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some recording help? [Apr. 11th, 2006|12:39 am]
Hey, everyone -

I'm working on some tracks with the Dotcom setup right now, but I've run into a problem. I previously only really used VSTi's, which render directly to disc instead of recording in realtime, so it hasn't been an issue. But now that I'm triggering the Dotcom system over MIDI and recording the audio, it's reared its ugly head.

I know that some of you use Cubase SX, so I hope that this is one of those easy fixes that I'm just not thinking about. I've been recording a lot, and I've found that all of my recorded audio is a little bit "ahead" of the MIDI clock/MIDI notes - no real problem since all audio tracks are "ahead" by the same amount (in sync with each other), but it's become a problem when I want to excise a certain measure and copy and paste it - I'm losing the attack of the first note, which is really noticeable with kick drums.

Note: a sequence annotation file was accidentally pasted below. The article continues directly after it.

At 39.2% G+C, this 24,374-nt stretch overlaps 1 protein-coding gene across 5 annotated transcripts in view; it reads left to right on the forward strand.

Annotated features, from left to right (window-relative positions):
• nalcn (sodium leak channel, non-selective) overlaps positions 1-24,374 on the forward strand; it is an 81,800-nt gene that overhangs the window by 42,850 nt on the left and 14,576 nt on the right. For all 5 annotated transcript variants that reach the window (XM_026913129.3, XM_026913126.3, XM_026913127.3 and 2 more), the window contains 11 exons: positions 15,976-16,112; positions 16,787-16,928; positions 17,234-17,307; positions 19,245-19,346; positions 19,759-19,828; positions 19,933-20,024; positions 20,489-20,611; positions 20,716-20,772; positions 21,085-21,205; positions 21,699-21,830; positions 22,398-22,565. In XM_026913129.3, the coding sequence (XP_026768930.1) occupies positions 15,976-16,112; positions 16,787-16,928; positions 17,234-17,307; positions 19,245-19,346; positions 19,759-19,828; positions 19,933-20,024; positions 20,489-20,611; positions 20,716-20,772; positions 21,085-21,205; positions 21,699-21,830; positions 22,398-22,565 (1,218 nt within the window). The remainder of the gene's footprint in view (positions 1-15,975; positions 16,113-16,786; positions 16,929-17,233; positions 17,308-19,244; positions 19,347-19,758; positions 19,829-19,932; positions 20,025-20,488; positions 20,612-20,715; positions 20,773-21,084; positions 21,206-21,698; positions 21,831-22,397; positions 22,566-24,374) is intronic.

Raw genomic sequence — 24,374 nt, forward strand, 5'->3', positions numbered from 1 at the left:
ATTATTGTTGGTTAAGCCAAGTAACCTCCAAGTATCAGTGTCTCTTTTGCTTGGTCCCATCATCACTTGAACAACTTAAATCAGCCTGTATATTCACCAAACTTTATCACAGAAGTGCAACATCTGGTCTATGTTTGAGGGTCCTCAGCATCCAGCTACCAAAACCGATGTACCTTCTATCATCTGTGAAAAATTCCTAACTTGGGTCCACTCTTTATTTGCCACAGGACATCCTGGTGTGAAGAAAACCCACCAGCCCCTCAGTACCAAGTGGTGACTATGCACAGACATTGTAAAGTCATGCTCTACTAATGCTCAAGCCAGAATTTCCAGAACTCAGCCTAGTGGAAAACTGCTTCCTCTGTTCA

Here's a picture of the situation -

What's going on? I figure this is a latency issue, but it seems like if anything, the audio should be late or behind, not ahead. Is Cubase trying to automatically compensate for latency or something, thus moving the audio "ahead" of the beat?

What can I do to fix this?

[User Picture]From: loscha
2006-04-11 06:23 am (UTC)
Yes Cubase is trying to auto-compensate.
I dunno if you can turn it off or not.
In an older version of cubase (or was it cubasis, can't remember!), I turned that off, and I used to run my stuff a bar slow, minus however many ticks it was being latent by, and that worked ok.
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From: (Anonymous)
2007-06-20 05:21 am (UTC)

Do it by hand

The trick is to bypass the external instrument function in cubase then